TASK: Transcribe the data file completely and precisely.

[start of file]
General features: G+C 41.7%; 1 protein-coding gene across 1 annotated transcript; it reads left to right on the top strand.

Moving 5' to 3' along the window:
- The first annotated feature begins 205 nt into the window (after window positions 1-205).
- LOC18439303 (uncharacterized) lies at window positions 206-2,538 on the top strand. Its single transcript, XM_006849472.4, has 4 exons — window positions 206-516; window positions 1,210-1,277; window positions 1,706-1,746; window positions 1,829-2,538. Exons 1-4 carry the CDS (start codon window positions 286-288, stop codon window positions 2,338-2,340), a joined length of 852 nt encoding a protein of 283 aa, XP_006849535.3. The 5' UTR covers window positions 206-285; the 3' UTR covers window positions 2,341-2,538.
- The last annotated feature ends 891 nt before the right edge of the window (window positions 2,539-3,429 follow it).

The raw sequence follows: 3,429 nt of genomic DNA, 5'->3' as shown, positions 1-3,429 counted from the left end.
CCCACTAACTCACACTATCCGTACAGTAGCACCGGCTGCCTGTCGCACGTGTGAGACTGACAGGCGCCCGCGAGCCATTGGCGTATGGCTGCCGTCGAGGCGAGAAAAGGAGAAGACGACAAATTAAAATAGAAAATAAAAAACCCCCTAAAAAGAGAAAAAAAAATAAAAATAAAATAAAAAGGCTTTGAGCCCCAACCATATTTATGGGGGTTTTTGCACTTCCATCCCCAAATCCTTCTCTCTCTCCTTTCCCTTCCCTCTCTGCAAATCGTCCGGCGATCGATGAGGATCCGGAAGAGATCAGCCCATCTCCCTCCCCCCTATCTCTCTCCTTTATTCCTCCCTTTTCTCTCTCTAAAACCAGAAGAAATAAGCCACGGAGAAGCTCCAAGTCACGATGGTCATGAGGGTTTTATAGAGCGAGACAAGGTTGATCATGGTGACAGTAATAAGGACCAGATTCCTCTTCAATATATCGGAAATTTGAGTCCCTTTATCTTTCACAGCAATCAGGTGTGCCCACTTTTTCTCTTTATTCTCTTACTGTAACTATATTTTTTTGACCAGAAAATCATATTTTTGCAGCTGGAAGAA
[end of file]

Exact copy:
General features: G+C 41.7%; 1 protein-coding gene across 1 annotated transcript; it reads left to right on the top strand.

Moving 5' to 3' along the window:
- The first annotated feature begins 205 nt into the window (after window positions 1-205).
- LOC18439303 (uncharacterized) lies at window positions 206-2,538 on the top strand. Its single transcript, XM_006849472.4, has 4 exons — window positions 206-516; window positions 1,210-1,277; window positions 1,706-1,746; window positions 1,829-2,538. Exons 1-4 carry the CDS (start codon window positions 286-288, stop codon window positions 2,338-2,340), a joined length of 852 nt encoding a protein of 283 aa, XP_006849535.3. The 5' UTR covers window positions 206-285; the 3' UTR covers window positions 2,341-2,538.
- The last annotated feature ends 891 nt before the right edge of the window (window positions 2,539-3,429 follow it).

The raw sequence follows: 3,429 nt of genomic DNA, 5'->3' as shown, positions 1-3,429 counted from the left end.
CCCACTAACTCACACTATCCGTACAGTAGCACCGGCTGCCTGTCGCACGTGTGAGACTGACAGGCGCCCGCGAGCCATTGGCGTATGGCTGCCGTCGAGGCGAGAAAAGGAGAAGACGACAAATTAAAATAGAAAATAAAAAACCCCCTAAAAAGAGAAAAAAAAATAAAAATAAAATAAAAAGGCTTTGAGCCCCAACCATATTTATGGGGGTTTTTGCACTTCCATCCCCAAATCCTTCTCTCTCTCCTTTCCCTTCCCTCTCTGCAAATCGTCCGGCGATCGATGAGGATCCGGAAGAGATCAGCCCATCTCCCTCCCCCCTATCTCTCTCCTTTATTCCTCCCTTTTCTCTCTCTAAAACCAGAAGAAATAAGCCACGGAGAAGCTCCAAGTCACGATGGTCATGAGGGTTTTATAGAGCGAGACAAGGTTGATCATGGTGACAGTAATAAGGACCAGATTCCTCTTCAATATATCGGAAATTTGAGTCCCTTTATCTTTCACAGCAATCAGGTGTGCCCACTTTTTCTCTTTATTCTCTTACTGTAACTATATTTTTTTGACCAGAAAATCATATTTTTGCAGCTGGAAGAA